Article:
Aviation Schools Training Online for Now, Eyeing Future

 - April 29, 2020, 2:27 PM

This story is part of AIN's continuing coverage of the impact of the coronavirus on aviation.

Aviation trainers have adapted their curriculums to an online environment to the extent possible in light of the Covid-19 pandemic, stressing a need to maintain currency and skills of today’s pilots and mechanics. At the same time, the training experts who spoke on Tuesday during an AIN webinar, “How the Aviation Training Industry Is Coping with the Covid-19 Pandemic,” emphasized the need to ensure that the pipeline of students continues to move in anticipation that the pilot and mechanic shortage will return in a few years.

At Embry-Riddle Aeronautical University, instructors have had to learn how to reorient the curriculum to online use, said Kenneth Byrnes, associate dean of the College of Aviation and chair of the flight department at the university’s Daytona Beach, Florida campus. “We want to give them as many tricks and tools as possible.”

While students aren’t on campus, instructors are still using aircraft and flight training devices—under health and safety protocols—to maintain their own currency in preparation for when students return, Byrnes said.

Particularly helpful, Byrnes said, have been the 360-degree videos that they used for in-classroom maneuver training with virtual-reality headsets. These videos are now online. Meanwhile, courseware teams have been exploring where they can update materials and video lessons. Technicians, meanwhile, continue to maintain aircraft using social distancing, masks, and wellness checks verified through various-colored wristbands. “We are utilizing this downtime,” Byrnes said.

He anticipates that classroom activity will restart in July “at the soonest.” But it is important that the university continues to work toward getting the students their certificates and ratings “so we have room for the incoming class,” Byrnes said. He is encouraged that the fall numbers look strong—on paper up by as much as 25 percent—because “we believe this is a short-term issue. The pilot shortage was years in the making, and it’s not going to end.”

Byrnes does believe the shortage will “take a breather for a year or two or possibly three,” but he said trainers must continue to work to develop new pilots because otherwise “we’re going to be in the same boat where we were a few months ago.”

CAE chief learning officer Chris Ranganathan agreed that there might be around a two-year hiatus from the workforce shortages, but likewise said it would be “shortsighted for us not to continue ab initio training…Otherwise, down the road, we will be right back to where we were. We don’t believe there will be a lasting change to the fundamental problem.”

During the pandemic, CAE centers have remained open, as possible, with strict health protocols enforced. This has been a challenge given the worldwide distribution of the CAE training network.

“We’ve had to deal with many different travel and local restrictions," Ranganathan said. "There is a significant amount of localized decision-making process based on what is allowed and what is not and above all what is safe.”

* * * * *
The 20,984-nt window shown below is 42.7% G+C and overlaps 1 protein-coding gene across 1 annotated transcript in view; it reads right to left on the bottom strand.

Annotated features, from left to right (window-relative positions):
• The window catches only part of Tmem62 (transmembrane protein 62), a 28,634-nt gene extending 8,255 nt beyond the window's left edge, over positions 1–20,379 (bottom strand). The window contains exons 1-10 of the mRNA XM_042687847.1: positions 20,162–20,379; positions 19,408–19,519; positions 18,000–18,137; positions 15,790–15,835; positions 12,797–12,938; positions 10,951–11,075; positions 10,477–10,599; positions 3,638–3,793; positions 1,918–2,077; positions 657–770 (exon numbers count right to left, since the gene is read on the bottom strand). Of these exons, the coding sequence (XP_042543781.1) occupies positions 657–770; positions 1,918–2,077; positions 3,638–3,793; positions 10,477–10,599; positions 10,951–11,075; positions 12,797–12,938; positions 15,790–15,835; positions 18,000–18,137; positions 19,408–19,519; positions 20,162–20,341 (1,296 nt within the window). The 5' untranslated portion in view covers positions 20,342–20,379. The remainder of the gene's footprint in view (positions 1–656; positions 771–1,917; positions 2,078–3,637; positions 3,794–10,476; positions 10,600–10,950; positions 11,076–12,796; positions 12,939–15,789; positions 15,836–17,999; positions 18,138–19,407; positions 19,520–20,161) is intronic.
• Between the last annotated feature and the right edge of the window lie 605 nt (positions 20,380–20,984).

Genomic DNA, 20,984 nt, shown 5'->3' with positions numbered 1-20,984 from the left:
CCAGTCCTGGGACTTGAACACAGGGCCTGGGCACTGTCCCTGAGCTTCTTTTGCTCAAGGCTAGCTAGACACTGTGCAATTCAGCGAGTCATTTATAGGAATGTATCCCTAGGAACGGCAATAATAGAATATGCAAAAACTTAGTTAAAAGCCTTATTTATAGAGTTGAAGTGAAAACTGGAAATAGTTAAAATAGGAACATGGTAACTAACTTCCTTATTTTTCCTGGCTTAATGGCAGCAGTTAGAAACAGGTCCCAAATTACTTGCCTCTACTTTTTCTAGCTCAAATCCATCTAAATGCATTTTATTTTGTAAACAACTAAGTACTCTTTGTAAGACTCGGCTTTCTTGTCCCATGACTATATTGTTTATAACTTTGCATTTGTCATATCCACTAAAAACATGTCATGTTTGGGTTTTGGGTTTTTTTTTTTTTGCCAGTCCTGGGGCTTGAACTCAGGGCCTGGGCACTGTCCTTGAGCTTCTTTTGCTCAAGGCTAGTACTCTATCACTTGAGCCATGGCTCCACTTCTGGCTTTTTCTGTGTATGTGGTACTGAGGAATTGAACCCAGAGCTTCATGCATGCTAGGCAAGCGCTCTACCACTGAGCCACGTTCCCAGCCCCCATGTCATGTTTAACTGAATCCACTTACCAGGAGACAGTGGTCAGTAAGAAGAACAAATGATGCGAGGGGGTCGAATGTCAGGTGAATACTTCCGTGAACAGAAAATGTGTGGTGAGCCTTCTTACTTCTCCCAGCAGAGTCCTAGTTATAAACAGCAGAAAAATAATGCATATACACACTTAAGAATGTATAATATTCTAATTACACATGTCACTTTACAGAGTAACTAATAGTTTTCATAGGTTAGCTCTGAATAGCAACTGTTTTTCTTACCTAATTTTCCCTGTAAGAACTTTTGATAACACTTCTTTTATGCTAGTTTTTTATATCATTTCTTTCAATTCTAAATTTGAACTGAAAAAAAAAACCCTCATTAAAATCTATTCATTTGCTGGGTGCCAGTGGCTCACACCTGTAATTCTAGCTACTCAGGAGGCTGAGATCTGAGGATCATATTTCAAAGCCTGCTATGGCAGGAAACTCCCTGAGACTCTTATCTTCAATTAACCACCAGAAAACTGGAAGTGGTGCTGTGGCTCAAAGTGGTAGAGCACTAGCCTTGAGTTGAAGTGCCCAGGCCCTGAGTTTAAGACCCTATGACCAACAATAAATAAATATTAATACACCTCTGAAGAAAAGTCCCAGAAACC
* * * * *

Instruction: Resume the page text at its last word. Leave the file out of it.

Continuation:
Like Embry-Riddle, CAE has instituted new protocols for the centers and modified recurrent programs to an online environment. Many regulators have provided temporary relief to enable the shift to online training, but this is not standard and it is only temporary, Ranganathan said.

“Our instructors had to be trained up to use the tools,” he noted, particularly in areas such as maintenance training. This has been key because customers with downtime have opted to use this period to spool up on training.

But as it works to keep training going to the extent possible, CAE has been collaborating with international organizations on guidance material for recovery plans, including use of the virtual classroom for competency-based training and refresher courses. “We continue to innovate,” Ranganathan said, adding that some of the adaptations created now will be used in the future. “Everyone’s experience is evolving there. We can see a future where there is a transition to some of these tasks.”

And as the current services have slowed, CAE has seen this as an opportunity to get simulators installed and updated.

Craig Joiner, senior v-p of brand experience at Fulcrum Labs, which specializes in adaptive-learning technologies, said his company has seen a notable uptick in demand for adaptive-learning tools from maintenance schools. These schools already were looking for online tools, and “the urgency of crisis seems to accelerate this process,” Joiner said, particularly as the pandemic has dragged on. “We’ve definitely been busier than ever in aviation maintenance training.”

And Joiner believes that while it might take some time for the jobs to return, the first that do come back will involve maintenance technicians. “Aviation maintenance will be on the front line,” he said.

During the crisis, this training is critical “to make sure people can move forward and also that they don’t slip backward.” But Joiner said he could foresee a “blended experience” where these tools are incorporated.